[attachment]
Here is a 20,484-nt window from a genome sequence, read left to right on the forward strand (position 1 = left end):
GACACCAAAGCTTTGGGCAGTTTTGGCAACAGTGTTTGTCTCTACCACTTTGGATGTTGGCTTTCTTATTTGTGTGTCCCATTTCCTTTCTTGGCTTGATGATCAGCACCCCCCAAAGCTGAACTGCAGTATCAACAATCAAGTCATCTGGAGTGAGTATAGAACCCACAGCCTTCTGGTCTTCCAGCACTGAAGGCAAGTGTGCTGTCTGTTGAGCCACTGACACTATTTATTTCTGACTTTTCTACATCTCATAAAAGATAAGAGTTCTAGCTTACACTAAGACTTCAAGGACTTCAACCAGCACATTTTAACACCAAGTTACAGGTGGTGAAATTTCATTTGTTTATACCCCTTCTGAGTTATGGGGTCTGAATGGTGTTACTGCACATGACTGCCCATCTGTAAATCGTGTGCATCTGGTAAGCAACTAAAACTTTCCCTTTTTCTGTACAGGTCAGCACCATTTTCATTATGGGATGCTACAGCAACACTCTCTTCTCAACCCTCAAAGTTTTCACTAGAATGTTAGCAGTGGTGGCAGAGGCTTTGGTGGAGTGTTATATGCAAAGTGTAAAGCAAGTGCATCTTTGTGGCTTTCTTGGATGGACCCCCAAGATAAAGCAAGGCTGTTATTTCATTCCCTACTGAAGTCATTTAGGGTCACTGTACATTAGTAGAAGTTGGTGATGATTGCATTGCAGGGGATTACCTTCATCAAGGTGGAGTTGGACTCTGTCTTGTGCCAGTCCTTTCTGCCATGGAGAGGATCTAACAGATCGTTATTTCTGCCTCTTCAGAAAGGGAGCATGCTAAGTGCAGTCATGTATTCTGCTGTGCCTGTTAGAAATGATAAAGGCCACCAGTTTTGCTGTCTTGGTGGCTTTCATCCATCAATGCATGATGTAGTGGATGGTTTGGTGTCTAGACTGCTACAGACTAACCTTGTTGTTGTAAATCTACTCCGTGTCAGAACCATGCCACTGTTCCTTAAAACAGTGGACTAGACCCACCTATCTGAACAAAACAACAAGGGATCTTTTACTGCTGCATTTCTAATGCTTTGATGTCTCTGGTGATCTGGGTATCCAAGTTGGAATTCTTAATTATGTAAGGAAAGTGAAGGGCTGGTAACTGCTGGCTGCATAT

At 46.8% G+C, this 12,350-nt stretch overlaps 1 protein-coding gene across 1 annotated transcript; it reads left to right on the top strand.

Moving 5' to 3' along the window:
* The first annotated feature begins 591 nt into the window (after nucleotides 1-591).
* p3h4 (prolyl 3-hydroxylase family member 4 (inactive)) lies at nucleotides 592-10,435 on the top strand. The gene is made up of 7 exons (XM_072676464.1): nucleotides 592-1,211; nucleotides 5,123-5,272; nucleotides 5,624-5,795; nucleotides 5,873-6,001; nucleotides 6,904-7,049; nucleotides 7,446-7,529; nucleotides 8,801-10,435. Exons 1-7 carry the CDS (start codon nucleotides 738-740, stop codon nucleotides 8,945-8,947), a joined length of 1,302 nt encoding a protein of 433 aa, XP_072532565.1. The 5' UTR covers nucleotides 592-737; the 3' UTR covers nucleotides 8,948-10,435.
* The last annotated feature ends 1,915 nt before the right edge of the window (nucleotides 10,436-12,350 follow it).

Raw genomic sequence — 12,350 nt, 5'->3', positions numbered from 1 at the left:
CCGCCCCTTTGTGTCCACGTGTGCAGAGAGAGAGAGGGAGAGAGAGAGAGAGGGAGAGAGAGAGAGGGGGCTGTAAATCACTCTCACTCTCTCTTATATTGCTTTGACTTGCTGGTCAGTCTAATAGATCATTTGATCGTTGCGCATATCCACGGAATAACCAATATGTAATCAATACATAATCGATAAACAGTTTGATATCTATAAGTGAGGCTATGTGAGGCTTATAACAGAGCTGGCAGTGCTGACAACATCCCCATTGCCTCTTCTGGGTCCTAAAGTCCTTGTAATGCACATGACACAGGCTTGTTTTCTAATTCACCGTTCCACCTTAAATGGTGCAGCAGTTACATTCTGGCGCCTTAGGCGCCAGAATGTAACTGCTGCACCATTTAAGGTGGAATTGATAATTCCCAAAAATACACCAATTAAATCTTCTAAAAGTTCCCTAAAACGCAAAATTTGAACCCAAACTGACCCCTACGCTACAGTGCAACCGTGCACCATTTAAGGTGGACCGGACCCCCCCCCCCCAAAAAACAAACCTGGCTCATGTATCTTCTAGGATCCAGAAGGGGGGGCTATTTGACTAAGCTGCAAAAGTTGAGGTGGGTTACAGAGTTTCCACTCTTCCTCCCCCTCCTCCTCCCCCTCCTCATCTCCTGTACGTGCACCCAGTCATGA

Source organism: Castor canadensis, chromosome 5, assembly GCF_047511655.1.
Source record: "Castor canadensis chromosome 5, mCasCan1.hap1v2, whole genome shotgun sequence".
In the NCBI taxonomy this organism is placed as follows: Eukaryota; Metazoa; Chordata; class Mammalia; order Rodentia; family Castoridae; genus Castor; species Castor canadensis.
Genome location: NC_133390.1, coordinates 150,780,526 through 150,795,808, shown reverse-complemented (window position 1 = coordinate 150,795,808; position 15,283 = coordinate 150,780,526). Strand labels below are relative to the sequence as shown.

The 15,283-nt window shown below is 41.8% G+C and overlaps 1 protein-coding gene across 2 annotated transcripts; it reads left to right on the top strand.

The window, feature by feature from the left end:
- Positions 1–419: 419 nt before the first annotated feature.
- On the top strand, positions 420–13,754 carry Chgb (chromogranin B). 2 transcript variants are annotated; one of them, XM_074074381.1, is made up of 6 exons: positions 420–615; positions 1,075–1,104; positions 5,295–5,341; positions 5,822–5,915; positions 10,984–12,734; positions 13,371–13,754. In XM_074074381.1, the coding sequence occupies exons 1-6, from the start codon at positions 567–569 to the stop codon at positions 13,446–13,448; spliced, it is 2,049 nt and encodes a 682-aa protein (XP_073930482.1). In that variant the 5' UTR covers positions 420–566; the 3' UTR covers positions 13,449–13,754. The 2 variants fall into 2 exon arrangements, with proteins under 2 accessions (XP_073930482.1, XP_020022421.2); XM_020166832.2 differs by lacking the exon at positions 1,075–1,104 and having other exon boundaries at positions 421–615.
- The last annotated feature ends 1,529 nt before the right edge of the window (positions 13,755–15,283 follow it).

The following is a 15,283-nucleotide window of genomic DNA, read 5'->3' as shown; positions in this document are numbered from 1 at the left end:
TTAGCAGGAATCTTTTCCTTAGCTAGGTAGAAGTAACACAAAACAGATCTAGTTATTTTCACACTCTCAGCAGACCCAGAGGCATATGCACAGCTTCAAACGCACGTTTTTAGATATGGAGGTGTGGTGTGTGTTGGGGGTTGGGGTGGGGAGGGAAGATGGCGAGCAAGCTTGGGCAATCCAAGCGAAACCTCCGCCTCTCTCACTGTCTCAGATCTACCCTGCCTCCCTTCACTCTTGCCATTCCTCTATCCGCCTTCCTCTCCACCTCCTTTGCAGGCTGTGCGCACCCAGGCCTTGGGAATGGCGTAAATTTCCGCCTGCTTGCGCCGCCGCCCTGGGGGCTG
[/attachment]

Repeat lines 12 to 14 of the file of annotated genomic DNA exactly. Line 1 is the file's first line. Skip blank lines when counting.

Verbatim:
In the NCBI taxonomy this organism is placed as follows: Eukaryota; Metazoa; Chordata; class Mammalia; order Rodentia; family Castoridae; genus Castor; species Castor canadensis.
Genome location: NC_133390.1, coordinates 150,780,526 through 150,795,808, shown reverse-complemented (window position 1 = coordinate 150,795,808; position 15,283 = coordinate 150,780,526). Strand labels below are relative to the sequence as shown.

The 15,283-nt window shown below is 41.8% G+C and overlaps 1 protein-coding gene across 2 annotated transcripts; it reads left to right on the top strand.